COMFORTS FOR SEAFORTH HIGHLANDERS
The Work Committee of the Seaforth Highlanders' Association, of which Mrs Pelham Burn is President, have despatched during the past two months the following comforts to the men in France:— 5000 tins of tobacco, 4500 pipes, 40,000 cigarettes, 3740 pairs of socks, 1380 shirts, 1083 pairs of mittens, 209 mufflers, 541 under-vests, 717 belts, 500 handkerchiefs, 295 helmets, 720 cardigans and jerseys, 2000 towels, and a large supply of chocolate, sweets, Butter Scotch, boric powder, vaseline, soap, notepaper, writing tablets, safety lighters, matches, and dubbin.
The following letter has been received from an officer acknowledging the gifts sent:—"Consignments of pipes, tobacco, socks with presents have arrived lately but we have been so busy fighting that I fear it is impossible to have let you know of each consignment as it has arrived, but from the number I think all must have come. I cannot tell you how deeply grateful the men are for these comforts and for the knowledge that those at home are thinking of them; on behalf of them all I beg to thank you and all the workers who have so generously contributed and worked their thoughts and well wishes for us all so labouriously with their knitting and sewing needles.--Yours, etc. (Signed) E. CAMPION for O.C. 2nd Seaforths.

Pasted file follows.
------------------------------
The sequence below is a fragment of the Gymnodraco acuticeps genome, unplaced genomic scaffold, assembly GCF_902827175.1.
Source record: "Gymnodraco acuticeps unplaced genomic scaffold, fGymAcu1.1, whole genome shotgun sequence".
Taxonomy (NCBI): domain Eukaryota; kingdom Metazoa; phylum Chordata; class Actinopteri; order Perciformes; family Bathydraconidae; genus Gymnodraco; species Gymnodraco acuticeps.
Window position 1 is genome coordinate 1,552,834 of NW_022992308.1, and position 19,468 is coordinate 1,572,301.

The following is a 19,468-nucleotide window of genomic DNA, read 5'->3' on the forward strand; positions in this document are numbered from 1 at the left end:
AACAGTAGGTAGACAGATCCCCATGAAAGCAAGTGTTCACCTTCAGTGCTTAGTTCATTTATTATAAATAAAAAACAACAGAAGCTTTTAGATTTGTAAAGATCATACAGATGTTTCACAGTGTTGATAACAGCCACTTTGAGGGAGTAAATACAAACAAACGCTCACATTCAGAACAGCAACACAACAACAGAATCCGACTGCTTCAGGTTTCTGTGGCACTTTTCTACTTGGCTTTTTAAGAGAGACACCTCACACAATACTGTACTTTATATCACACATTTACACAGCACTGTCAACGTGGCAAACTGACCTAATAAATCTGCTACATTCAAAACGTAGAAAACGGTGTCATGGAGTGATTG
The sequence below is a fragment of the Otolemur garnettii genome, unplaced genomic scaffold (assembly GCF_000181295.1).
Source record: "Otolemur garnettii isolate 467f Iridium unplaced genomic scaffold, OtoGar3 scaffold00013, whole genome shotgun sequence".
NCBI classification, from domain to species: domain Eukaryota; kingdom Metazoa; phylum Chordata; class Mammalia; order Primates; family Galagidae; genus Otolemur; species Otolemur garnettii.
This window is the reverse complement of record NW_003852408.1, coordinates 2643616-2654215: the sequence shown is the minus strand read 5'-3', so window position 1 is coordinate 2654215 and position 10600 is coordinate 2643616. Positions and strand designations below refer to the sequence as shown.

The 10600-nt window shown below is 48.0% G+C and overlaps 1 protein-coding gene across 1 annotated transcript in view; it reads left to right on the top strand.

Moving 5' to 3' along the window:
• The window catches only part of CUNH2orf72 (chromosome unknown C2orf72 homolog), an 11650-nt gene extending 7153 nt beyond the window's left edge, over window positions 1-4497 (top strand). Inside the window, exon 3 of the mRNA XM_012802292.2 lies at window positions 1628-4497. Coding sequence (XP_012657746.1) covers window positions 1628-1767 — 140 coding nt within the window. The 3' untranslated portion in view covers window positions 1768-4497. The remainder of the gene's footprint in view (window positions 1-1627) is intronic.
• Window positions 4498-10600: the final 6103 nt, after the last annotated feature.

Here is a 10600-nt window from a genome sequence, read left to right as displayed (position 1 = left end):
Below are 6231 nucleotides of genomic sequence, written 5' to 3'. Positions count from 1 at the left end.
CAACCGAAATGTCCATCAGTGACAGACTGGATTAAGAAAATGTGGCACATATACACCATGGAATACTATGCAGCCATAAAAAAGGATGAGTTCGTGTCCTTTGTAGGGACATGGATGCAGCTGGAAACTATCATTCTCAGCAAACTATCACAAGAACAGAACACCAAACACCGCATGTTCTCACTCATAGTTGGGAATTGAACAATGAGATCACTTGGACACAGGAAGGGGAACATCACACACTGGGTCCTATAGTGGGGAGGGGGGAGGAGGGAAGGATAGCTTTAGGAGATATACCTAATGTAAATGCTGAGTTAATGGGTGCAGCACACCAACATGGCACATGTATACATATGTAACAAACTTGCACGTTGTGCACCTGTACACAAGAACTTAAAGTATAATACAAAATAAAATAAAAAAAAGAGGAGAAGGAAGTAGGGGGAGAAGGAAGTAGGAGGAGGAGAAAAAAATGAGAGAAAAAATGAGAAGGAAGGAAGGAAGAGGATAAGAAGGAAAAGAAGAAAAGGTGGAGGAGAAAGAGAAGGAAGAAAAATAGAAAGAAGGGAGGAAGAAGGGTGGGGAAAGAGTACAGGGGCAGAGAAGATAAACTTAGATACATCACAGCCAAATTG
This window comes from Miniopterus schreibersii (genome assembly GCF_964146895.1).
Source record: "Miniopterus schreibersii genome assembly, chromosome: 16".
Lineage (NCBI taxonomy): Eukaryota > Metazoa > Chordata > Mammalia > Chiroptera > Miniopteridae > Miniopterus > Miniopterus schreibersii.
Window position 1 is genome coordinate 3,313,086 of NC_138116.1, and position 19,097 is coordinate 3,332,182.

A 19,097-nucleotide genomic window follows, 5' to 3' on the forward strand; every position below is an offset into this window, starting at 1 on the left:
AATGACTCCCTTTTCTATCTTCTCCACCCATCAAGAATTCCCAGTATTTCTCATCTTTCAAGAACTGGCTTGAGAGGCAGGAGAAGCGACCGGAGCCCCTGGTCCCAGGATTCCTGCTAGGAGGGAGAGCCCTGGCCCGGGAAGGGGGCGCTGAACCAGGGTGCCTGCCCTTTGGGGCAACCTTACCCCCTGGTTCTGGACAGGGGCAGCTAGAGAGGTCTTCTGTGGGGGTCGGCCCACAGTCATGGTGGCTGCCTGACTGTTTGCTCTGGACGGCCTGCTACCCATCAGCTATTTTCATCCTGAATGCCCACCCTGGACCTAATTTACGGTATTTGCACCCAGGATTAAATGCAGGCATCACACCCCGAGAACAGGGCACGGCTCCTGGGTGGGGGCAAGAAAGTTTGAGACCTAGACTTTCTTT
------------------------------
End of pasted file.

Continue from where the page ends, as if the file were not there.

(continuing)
Mrs Pelham Burn is very grateful to the many friends who have already so generously sent her donations in cash and quantities of clothing, but the number of men who must be provided for is so large that further comforts are required to enable the men to face the severity of a Continental winter under service conditions.
Parcels and remittances should be addressed to her at the Seaforth Highlanders' Association Club, 12 Albany Street, Edinburgh.
[The numbers here are an interesting indication of the volume of 'comforts' that a single regiment could easily consume.
The 1st Battalion of the Seaforth Highlanders was in India at the start of the war, and arrived in the south of France early in October, while the 2nd Battalion had been in France since late August. (Information from here.) Presumably, Mrs. Pelham Burn was by November attempting to supply both Battalions with additional comforts when the War Office issue was insufficient. The two Battalions together would have consisted of approximately 2,000 men at the start of the war. Equipping them for the winter must have been a daunting task - and several more Battalions had already been formed and were in training.]